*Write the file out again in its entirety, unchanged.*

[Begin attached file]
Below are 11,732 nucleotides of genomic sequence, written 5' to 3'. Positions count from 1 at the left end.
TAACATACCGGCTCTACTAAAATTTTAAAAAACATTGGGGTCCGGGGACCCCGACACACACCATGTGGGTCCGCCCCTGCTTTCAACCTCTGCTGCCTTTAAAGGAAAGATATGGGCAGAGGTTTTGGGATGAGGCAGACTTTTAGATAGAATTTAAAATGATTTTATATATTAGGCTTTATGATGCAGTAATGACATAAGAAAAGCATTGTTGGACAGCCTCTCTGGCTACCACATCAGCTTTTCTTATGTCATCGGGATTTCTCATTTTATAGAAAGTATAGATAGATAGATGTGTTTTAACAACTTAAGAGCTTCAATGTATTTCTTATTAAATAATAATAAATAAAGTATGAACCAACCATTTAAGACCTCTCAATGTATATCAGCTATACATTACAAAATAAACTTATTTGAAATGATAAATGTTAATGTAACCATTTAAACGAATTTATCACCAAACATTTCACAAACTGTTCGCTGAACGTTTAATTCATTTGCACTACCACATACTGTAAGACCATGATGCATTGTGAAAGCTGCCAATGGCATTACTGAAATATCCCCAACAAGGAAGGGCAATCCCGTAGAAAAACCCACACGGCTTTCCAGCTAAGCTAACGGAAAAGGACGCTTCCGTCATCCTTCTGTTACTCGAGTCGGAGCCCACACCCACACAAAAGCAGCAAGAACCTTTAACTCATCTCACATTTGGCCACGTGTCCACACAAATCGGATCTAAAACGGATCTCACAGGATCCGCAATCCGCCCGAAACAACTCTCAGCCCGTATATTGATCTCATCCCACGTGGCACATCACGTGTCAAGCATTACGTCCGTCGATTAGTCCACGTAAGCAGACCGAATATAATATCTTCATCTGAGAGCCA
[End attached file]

Below are 11,732 nucleotides of genomic sequence, written 5' to 3'. Positions count from 1 at the left end.
TAACATACCGGCTCTACTAAAATTTTAAAAAACATTGGGGTCCGGGGACCCCGACACACACCATGTGGGTCCGCCCCTGCTTTCAACCTCTGCTGCCTTTAAAGGAAAGATATGGGCAGAGGTTTTGGGATGAGGCAGACTTTTAGATAGAATTTAAAATGATTTTATATATTAGGCTTTATGATGCAGTAATGACATAAGAAAAGCATTGTTGGACAGCCTCTCTGGCTACCACATCAGCTTTTCTTATGTCATCGGGATTTCTCATTTTATAGAAAGTATAGATAGATAGATGTGTTTTAACAACTTAAGAGCTTCAATGTATTTCTTATTAAATAATAATAAATAAAGTATGAACCAACCATTTAAGACCTCTCAATGTATATCAGCTATACATTACAAAATAAACTTATTTGAAATGATAAATGTTAATGTAACCATTTAAACGAATTTATCACCAAACATTTCACAAACTGTTCGCTGAACGTTTAATTCATTTGCACTACCACATACTGTAAGACCATGATGCATTGTGAAAGCTGCCAATGGCATTACTGAAATATCCCCAACAAGGAAGGGCAATCCCGTAGAAAAACCCACACGGCTTTCCAGCTAAGCTAACGGAAAAGGACGCTTCCGTCATCCTTCTGTTACTCGAGTCGGAGCCCACACCCACACAAAAGCAGCAAGAACCTTTAACTCATCTCACATTTGGCCACGTGTCCACACAAATCGGATCTAAAACGGATCTCACAGGATCCGCAATCCGCCCGAAACAACTCTCAGCCCGTATATTGATCTCATCCCACGTGGCACATCACGTGTCAAGCATTACGTCCGTCGATTAGTCCACGTAAGCAGACCGAATATAATATCTTCATCTGAGAGCCA